Kane County ponders life without casino cash

Updated 8/23/2011 5:19 AM
  • When Elgin's Grand Victoria Riverboat Casino launched in 1994, it became a cash cow for Kane County government. In recent years, some of that money has run aground.

    When Elgin's Grand Victoria Riverboat Casino launched in 1994, it became a cash cow for Kane County government. In recent years, some of that money has run aground. Daily Herald file

The amount of riverboat income Kane County receives has plummeted low enough for officials to start considering what they'll do if the longtime multimillion-dollar revenue stream capsizes.

In its heyday, Kane County received about $12 million a year in funds from the Grand Victoria Casino in Elgin. When county officials opened the books Monday, they found $5.5 million coming their way.

A county committee already dedicated about $1 million in riverboat money in separate, external requests, which come mainly from local nonprofits. Now it's time to divvy up riverboat dollars for the county's own programs, several of which rely on riverboat funding.

Those include the health department's Kane Kares program to improve infant mortality and the county's drug court programs.

If riverboat revenue continues to come up snake eyes, those programs may be in jeopardy in future years.

The current funding requests from internal programs for 2012 total about $5.6 million, leaving a shortfall of about $100,000. Partially feeding that gap is a request by Kane County State's Attorney Joe McMahon to use some of the funds to give raises to some of his attorneys and staff.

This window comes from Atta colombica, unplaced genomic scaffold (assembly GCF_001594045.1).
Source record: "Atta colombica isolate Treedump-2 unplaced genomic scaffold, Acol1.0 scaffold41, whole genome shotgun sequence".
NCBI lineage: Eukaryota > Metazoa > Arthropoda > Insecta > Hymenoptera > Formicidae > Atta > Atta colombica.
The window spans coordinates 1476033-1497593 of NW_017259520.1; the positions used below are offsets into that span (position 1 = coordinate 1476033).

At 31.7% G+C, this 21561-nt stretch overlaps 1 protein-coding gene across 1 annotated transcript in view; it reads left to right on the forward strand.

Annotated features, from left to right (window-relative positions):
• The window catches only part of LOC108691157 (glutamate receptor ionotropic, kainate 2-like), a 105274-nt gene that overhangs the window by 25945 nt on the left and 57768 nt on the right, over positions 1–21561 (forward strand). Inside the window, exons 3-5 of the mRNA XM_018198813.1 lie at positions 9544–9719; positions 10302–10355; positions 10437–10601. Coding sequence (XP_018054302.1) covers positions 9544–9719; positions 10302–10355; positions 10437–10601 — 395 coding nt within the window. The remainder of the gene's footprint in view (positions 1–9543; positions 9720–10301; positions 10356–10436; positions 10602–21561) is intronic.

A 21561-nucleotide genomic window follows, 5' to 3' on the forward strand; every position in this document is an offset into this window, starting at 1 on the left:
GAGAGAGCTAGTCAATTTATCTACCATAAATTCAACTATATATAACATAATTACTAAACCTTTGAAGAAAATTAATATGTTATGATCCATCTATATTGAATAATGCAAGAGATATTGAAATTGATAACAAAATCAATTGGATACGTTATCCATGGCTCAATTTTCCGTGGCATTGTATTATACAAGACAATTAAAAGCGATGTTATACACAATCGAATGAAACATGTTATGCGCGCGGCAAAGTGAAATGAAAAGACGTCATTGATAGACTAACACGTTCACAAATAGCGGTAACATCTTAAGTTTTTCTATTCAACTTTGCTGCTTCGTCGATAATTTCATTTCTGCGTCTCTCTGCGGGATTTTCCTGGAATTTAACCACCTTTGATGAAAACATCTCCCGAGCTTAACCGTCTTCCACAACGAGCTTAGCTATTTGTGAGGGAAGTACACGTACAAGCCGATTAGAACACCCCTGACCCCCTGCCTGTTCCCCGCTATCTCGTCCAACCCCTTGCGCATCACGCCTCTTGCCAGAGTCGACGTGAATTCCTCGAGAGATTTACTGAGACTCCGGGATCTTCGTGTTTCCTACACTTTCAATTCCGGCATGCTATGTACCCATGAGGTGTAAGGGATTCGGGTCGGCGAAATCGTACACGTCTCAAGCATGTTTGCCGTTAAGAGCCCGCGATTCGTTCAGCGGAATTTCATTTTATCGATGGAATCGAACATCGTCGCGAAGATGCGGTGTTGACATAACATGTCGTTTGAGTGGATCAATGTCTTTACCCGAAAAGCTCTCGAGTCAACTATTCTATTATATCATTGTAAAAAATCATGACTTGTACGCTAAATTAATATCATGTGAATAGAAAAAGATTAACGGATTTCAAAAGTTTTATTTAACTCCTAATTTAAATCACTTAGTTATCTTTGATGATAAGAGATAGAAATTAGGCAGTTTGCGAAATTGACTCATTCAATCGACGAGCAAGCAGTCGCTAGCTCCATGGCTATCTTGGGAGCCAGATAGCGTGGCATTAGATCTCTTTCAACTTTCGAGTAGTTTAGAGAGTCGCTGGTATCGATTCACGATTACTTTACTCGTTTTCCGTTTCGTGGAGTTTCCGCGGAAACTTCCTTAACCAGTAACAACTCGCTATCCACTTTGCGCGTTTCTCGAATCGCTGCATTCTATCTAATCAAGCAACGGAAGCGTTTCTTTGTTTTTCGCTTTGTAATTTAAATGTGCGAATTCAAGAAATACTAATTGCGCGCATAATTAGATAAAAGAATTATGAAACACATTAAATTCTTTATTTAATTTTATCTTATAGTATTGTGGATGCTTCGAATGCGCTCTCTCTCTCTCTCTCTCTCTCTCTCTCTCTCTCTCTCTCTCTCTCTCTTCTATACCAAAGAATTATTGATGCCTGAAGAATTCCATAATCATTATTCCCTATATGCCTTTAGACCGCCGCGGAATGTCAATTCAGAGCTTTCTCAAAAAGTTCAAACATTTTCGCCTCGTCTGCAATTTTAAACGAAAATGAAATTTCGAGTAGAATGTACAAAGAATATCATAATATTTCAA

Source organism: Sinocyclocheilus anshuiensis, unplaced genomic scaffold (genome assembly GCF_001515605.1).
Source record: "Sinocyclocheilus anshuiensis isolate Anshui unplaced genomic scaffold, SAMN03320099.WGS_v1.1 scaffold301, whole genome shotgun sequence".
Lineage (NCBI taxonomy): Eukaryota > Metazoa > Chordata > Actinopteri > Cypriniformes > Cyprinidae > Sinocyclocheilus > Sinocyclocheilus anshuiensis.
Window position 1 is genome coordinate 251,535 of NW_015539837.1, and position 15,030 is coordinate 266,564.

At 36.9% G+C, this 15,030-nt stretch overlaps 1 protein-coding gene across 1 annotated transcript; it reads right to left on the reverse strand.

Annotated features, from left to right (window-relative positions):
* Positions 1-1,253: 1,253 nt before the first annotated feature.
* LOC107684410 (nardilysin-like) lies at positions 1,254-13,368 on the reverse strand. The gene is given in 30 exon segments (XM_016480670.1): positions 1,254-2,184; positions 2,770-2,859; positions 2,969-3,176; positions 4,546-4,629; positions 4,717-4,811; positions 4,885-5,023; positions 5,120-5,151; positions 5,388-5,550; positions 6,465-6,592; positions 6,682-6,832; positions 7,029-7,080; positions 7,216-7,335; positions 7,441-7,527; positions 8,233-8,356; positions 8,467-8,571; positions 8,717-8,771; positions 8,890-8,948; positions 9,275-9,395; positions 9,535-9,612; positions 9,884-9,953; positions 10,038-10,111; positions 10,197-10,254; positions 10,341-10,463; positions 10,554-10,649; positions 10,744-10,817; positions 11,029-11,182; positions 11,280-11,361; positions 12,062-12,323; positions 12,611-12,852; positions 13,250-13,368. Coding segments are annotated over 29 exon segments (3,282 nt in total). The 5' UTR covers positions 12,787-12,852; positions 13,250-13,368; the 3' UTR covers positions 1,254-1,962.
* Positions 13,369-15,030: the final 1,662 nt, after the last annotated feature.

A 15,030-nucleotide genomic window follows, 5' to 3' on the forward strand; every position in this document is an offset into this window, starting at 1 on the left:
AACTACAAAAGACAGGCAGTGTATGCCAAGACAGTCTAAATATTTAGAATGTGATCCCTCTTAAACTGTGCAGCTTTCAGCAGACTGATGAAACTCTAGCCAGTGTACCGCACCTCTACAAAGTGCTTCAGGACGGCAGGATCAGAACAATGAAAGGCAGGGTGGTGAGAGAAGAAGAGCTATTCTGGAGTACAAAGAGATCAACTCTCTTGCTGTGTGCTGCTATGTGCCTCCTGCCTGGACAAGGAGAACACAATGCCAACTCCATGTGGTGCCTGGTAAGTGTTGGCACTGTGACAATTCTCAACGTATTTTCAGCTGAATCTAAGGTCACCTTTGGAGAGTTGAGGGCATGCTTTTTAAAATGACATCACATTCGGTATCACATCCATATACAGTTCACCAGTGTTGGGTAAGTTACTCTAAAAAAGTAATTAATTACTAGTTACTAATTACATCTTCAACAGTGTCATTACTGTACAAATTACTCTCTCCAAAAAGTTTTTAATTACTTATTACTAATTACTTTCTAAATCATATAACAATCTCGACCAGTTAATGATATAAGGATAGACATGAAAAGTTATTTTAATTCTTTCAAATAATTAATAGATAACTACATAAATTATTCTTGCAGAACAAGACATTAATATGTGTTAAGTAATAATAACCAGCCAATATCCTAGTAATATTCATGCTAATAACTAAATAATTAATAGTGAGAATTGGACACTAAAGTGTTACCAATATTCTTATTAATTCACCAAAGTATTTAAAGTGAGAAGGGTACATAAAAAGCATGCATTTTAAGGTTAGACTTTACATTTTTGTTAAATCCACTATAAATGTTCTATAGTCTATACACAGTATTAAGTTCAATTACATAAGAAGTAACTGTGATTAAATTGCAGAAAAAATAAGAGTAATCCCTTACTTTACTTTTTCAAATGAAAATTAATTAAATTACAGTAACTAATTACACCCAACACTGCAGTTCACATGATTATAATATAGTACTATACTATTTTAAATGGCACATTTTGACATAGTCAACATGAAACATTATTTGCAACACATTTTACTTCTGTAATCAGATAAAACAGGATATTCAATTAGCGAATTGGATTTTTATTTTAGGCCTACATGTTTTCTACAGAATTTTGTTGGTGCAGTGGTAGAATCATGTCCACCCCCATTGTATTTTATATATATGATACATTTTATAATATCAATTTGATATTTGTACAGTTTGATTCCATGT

Most employees in McMahon's office, and on the county payroll in general, haven't seen a raise in about three years. Members of the county board's Riverboat Subcommittee asked McMahon to provide more detail on those raises before signing off on them.

The raises may materialize only if officials find enough riverboat reserves to make up the $100,000 difference.

The return of the county's farmland preservation program also awaits a verdict on how much money is stored in the riverboat piggy bank. The program uses riverboat money and a federal matching grant to buy development rights from local farmers.

The farmers continue to work their land until they are ready to sell. Then the county comes in and ensures the land remains used as a farm. Kane County typically nets the entire federal allotment of farmland preservation money dedicated to Illinois because it is the only county in the state with such a program. Right now, there is no money for Kane County to use as a match for the federal grant dollars.

Kane County Board Chairman Karen McConnaughay said the revenue stream is beginning to become too unstable to rely on. She pointed to the state's recent willingness to expand the gambling outlets in Illinois as a cause. Not mentioned was the county board's vote last year to legalize video gambling in Kane County.

"It's been about five years since we've seen this money go up, and yet we're not reducing our reliance on it," McConnaughay said of the riverboat dollars. "These are revenue streams that could dry up tomorrow. If we were suddenly faced with covering an additional $5.5 million in our operating, budget we would be up a creek without a paddle."

The Riverboat Subcommittee will dig through the savings accounts, then call another meeting to lock in the allocations.

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